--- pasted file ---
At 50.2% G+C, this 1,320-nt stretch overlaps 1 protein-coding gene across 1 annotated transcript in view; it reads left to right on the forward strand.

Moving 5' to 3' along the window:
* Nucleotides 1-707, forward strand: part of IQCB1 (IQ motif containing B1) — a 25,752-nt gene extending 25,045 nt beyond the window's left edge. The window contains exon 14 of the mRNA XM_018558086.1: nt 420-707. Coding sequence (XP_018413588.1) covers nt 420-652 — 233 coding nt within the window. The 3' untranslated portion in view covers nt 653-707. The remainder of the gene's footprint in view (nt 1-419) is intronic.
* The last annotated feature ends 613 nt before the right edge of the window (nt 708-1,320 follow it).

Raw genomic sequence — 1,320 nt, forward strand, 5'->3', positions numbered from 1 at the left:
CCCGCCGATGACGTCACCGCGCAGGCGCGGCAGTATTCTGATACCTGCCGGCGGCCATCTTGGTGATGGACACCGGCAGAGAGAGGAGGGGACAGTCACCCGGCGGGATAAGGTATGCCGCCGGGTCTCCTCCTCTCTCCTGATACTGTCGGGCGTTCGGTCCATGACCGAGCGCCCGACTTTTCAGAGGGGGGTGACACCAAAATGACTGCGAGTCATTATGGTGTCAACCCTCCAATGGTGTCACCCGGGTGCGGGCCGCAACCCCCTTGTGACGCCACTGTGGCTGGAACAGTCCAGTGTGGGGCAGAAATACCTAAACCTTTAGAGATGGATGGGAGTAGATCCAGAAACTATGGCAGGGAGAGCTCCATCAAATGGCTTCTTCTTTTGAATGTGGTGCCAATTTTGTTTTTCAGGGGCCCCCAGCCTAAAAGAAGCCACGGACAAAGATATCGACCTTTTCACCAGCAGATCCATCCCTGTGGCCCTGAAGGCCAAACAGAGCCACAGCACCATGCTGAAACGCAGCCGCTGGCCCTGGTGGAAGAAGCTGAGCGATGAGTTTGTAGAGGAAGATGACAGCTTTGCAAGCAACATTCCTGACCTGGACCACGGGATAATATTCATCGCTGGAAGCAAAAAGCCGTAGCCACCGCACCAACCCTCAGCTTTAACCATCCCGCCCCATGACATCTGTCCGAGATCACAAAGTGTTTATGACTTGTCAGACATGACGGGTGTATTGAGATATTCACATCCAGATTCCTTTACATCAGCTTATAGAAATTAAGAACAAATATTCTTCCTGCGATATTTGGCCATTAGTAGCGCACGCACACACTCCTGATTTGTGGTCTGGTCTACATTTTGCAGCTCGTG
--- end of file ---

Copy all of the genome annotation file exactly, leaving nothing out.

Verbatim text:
At 50.2% G+C, this 1,320-nt stretch overlaps 1 protein-coding gene across 1 annotated transcript in view; it reads left to right on the forward strand.

Moving 5' to 3' along the window:
* Nucleotides 1-707, forward strand: part of IQCB1 (IQ motif containing B1) — a 25,752-nt gene extending 25,045 nt beyond the window's left edge. The window contains exon 14 of the mRNA XM_018558086.1: nt 420-707. Coding sequence (XP_018413588.1) covers nt 420-652 — 233 coding nt within the window. The 3' untranslated portion in view covers nt 653-707. The remainder of the gene's footprint in view (nt 1-419) is intronic.
* The last annotated feature ends 613 nt before the right edge of the window (nt 708-1,320 follow it).

Raw genomic sequence — 1,320 nt, forward strand, 5'->3', positions numbered from 1 at the left:
CCCGCCGATGACGTCACCGCGCAGGCGCGGCAGTATTCTGATACCTGCCGGCGGCCATCTTGGTGATGGACACCGGCAGAGAGAGGAGGGGACAGTCACCCGGCGGGATAAGGTATGCCGCCGGGTCTCCTCCTCTCTCCTGATACTGTCGGGCGTTCGGTCCATGACCGAGCGCCCGACTTTTCAGAGGGGGGTGACACCAAAATGACTGCGAGTCATTATGGTGTCAACCCTCCAATGGTGTCACCCGGGTGCGGGCCGCAACCCCCTTGTGACGCCACTGTGGCTGGAACAGTCCAGTGTGGGGCAGAAATACCTAAACCTTTAGAGATGGATGGGAGTAGATCCAGAAACTATGGCAGGGAGAGCTCCATCAAATGGCTTCTTCTTTTGAATGTGGTGCCAATTTTGTTTTTCAGGGGCCCCCAGCCTAAAAGAAGCCACGGACAAAGATATCGACCTTTTCACCAGCAGATCCATCCCTGTGGCCCTGAAGGCCAAACAGAGCCACAGCACCATGCTGAAACGCAGCCGCTGGCCCTGGTGGAAGAAGCTGAGCGATGAGTTTGTAGAGGAAGATGACAGCTTTGCAAGCAACATTCCTGACCTGGACCACGGGATAATATTCATCGCTGGAAGCAAAAAGCCGTAGCCACCGCACCAACCCTCAGCTTTAACCATCCCGCCCCATGACATCTGTCCGAGATCACAAAGTGTTTATGACTTGTCAGACATGACGGGTGTATTGAGATATTCACATCCAGATTCCTTTACATCAGCTTATAGAAATTAAGAACAAATATTCTTCCTGCGATATTTGGCCATTAGTAGCGCACGCACACACTCCTGATTTGTGGTCTGGTCTACATTTTGCAGCTCGTG